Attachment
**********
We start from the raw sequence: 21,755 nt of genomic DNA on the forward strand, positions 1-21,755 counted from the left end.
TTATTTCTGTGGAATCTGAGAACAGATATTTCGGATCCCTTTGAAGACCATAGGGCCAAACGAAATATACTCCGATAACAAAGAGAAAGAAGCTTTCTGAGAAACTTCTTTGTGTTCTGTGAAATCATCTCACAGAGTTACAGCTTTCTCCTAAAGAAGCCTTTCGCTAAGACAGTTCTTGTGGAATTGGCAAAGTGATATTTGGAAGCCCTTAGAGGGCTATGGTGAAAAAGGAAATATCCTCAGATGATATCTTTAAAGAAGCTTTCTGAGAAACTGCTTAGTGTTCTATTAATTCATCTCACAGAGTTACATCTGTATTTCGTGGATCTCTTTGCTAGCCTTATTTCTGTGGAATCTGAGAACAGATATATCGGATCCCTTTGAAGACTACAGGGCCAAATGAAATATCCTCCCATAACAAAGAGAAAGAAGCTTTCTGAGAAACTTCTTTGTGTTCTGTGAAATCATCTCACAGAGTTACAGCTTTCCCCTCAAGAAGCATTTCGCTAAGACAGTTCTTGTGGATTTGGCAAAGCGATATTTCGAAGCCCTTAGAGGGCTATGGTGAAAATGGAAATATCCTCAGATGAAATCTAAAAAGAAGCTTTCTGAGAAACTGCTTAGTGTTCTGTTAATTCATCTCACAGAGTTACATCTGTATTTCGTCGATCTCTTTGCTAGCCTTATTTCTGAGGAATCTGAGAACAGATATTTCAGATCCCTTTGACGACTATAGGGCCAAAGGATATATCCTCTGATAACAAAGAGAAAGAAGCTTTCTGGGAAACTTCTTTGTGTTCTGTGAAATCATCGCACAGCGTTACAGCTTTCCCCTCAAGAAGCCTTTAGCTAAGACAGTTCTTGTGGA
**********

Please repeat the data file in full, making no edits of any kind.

We start from the raw sequence: 21,755 nt of genomic DNA on the forward strand, positions 1-21,755 counted from the left end.
TTATTTCTGTGGAATCTGAGAACAGATATTTCGGATCCCTTTGAAGACCATAGGGCCAAACGAAATATACTCCGATAACAAAGAGAAAGAAGCTTTCTGAGAAACTTCTTTGTGTTCTGTGAAATCATCTCACAGAGTTACAGCTTTCTCCTAAAGAAGCCTTTCGCTAAGACAGTTCTTGTGGAATTGGCAAAGTGATATTTGGAAGCCCTTAGAGGGCTATGGTGAAAAAGGAAATATCCTCAGATGATATCTTTAAAGAAGCTTTCTGAGAAACTGCTTAGTGTTCTATTAATTCATCTCACAGAGTTACATCTGTATTTCGTGGATCTCTTTGCTAGCCTTATTTCTGTGGAATCTGAGAACAGATATATCGGATCCCTTTGAAGACTACAGGGCCAAATGAAATATCCTCCCATAACAAAGAGAAAGAAGCTTTCTGAGAAACTTCTTTGTGTTCTGTGAAATCATCTCACAGAGTTACAGCTTTCCCCTCAAGAAGCATTTCGCTAAGACAGTTCTTGTGGATTTGGCAAAGCGATATTTCGAAGCCCTTAGAGGGCTATGGTGAAAATGGAAATATCCTCAGATGAAATCTAAAAAGAAGCTTTCTGAGAAACTGCTTAGTGTTCTGTTAATTCATCTCACAGAGTTACATCTGTATTTCGTCGATCTCTTTGCTAGCCTTATTTCTGAGGAATCTGAGAACAGATATTTCAGATCCCTTTGACGACTATAGGGCCAAAGGATATATCCTCTGATAACAAAGAGAAAGAAGCTTTCTGGGAAACTTCTTTGTGTTCTGTGAAATCATCGCACAGCGTTACAGCTTTCCCCTCAAGAAGCCTTTAGCTAAGACAGTTCTTGTGGA